The Anglican Church stepped in to defend the Archbishop of Canterbury last night after he faced fresh criticism from MPs, Muslim leaders and rights activists over his comments that the adoption of parts of sharia law in Britain was "unavoidable".
In a memorandum to MPs, the Church of England's parliamentary unit denied that the Archbishop had made any proposals for sharia to be operated as a parallel legal system with the courts in Britain and insisted that his remarks had been misinterpreted. "The Archbishop ... [was] exploring ways in which reasonable accommodation might be made within existing arrangements for religious conscience," said the memorandum.
Dr Williams had "sought to carefully explore the limits of a unitary and secular legal system in the presence of an increasingly plural society", it said, adding: "Behind this is the underlying principle that Christians cannot claim exceptions from a secular unitary system on religious grounds – for instance, in situations where Christian doctors might not be compelled to perform abortions."
The statement did, however, concede that the Archbishop had "indicated his assent" when it was put to him in a radio interview on Thursday that the application of sharia in certain circumstances seemed inevitable. It added: "He [merely] observed that certain provisions of sharia are already recognised in our society and under our law."
The memorandum came after a day of sustained criticism of Dr Williams's remarks, made in a lecture and the radio interview. David Blunkett, the former home secretary behind measures to promote integration of Muslims in Britain, condemned the belief as "catastrophic for social cohesion".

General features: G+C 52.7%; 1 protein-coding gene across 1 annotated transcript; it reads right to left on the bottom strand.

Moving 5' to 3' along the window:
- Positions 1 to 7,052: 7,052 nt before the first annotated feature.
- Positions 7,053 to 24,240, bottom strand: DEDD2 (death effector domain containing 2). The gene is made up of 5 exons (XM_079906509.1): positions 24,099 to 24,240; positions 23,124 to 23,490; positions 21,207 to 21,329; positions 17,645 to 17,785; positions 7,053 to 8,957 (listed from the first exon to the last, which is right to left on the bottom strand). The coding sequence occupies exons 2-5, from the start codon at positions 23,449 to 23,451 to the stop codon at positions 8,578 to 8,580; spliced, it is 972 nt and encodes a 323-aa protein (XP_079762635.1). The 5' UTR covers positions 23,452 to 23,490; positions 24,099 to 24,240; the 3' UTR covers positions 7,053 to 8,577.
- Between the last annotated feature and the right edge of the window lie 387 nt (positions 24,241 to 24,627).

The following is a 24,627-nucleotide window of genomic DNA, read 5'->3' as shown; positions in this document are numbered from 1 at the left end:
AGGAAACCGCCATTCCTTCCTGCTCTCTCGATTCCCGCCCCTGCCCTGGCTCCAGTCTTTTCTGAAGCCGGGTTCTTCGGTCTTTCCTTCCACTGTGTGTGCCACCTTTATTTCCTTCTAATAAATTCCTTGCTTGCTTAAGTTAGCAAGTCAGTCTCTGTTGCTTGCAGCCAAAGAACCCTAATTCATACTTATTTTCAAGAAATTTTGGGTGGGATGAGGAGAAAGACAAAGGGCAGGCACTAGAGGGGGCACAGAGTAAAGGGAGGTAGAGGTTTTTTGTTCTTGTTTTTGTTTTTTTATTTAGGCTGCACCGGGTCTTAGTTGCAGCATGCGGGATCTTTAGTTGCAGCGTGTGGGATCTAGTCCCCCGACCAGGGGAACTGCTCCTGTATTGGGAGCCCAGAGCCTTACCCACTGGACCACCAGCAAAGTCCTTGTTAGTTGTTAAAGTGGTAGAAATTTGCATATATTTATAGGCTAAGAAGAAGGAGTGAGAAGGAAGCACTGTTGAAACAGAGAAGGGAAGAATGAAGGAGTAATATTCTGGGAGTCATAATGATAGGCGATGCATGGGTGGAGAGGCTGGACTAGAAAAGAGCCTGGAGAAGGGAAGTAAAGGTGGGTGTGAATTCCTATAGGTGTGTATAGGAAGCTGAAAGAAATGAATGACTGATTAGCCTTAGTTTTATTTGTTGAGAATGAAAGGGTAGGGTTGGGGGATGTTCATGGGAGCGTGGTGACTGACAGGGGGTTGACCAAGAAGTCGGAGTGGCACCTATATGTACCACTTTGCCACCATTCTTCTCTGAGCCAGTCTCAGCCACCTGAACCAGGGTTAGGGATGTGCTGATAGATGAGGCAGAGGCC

He added that the Archbishop's words were "very dangerous" because he had used the term affiliations. "We have affiliations to football clubs, to cricket teams, to all sorts of things that aren't central to our citizenship," Mr Blunkett said. "We don't have affiliations when it comes to the question of the law. And when it comes to equality under the law, we have to be rigorous in terms of making sure people do not find themselves excluded for cultural or faith reasons."
Two leading Church of England bishops said that any acceptance of sharia would cause problems in the English legal system. The Bishop of Rochester, the Rt Rev Dr Michael Nazir-Ali, who has both a Christian and a Muslim family background, said all the codes of sharia "would be in tension with the English legal tradition on questions such as monogamy, provisions for divorce, the rights of women, custody of children, laws of inheritance and of evidence".
The Bishop of Southwark, the Rt Rev Tom Butler, acknowledged that "formalising" the sharia courts already in existence in Britain "might be better" than the informal arrangement at present. But he added: "It will take a great deal more thought and work before I think it is a good idea. The Archbishop has a way with language, but this was a very heavy lecture."
Diana Nammi from the Iranian & Kurdish Women's Rights Organisation, which helps victims of forced marriages and those at risk of honour killings, said any suggestion of supplementary sharia courts would not be welcomed by Muslim women and said her group would fight for "one law for all" in Britain.
Shahid Malik, the Labour MP for Dewsbury, an area with a large Muslim population, said: "I haven't experienced any clamour to have sharia law in this country. If there are people who prefer sharia law there are always countries where they could go and live."
The Islamic Sharia Council claims to have dealt with 7,000 cases in its court in Leyton, east London. About 95 per cent of cases were said to involve divorce or financial disputes.